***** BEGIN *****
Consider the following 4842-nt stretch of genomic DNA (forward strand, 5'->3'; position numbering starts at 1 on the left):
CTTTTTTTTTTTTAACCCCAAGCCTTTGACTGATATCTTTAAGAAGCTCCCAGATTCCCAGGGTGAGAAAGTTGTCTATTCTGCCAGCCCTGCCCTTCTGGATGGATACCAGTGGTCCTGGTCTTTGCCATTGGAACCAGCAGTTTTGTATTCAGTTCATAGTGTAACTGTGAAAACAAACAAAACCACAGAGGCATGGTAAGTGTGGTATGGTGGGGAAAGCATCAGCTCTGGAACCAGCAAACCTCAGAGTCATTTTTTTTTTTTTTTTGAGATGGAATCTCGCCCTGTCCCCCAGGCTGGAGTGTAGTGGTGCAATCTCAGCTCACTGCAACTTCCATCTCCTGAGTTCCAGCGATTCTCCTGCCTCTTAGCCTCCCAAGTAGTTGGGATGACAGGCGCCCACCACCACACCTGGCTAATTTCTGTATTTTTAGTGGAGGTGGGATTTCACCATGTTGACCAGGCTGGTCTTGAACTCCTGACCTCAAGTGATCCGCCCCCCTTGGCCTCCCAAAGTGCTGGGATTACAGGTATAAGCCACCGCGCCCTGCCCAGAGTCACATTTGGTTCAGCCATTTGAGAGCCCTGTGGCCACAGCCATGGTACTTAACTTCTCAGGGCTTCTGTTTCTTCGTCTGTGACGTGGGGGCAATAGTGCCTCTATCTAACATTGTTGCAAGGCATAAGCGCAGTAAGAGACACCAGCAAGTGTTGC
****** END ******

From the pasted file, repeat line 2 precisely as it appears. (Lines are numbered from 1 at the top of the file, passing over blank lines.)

CTTTTTTTTTTTTAACCCCAAGCCTTTGACTGATATCTTTAAGAAGCTCCCAGATTCCCAGGGTGAGAAAGTTGTCTATTCTGCCAGCCCTGCCCTTCTGGATGGATACCAGTGGTCCTGGTCTTTGCCATTGGAACCAGCAGTTTTGTATTCAGTTCATAGTGTAACTGTGAAAACAAACAAAACCACAGAGGCATGGTAAGTGTGGTATGGTGGGGAAAGCATCAGCTCTGGAACCAGCAAACCTCAGAGTCATTTTTTTTTTTTTTTTGAGATGGAATCTCGCCCTGTCCCCCAGGCTGGAGTGTAGTGGTGCAATCTCAGCTCACTGCAACTTCCATCTCCTGAGTTCCAGCGATTCTCCTGCCTCTTAGCCTCCCAAGTAGTTGGGATGACAGGCGCCCACCACCACACCTGGCTAATTTCTGTATTTTTAGTGGAGGTGGGATTTCACCATGTTGACCAGGCTGGTCTTGAACTCCTGACCTCAAGTGATCCGCCCCCCTTGGCCTCCCAAAGTGCTGGGATTACAGGTATAAGCCACCGCGCCCTGCCCAGAGTCACATTTGGTTCAGCCATTTGAGAGCCCTGTGGCCACAGCCATGGTACTTAACTTCTCAGGGCTTCTGTTTCTTCGTCTGTGACGTGGGGGCAATAGTGCCTCTATCTAACATTGTTGCAAGGCATAAGCGCAGTAAGAGACACCAGCAAGTGTTGC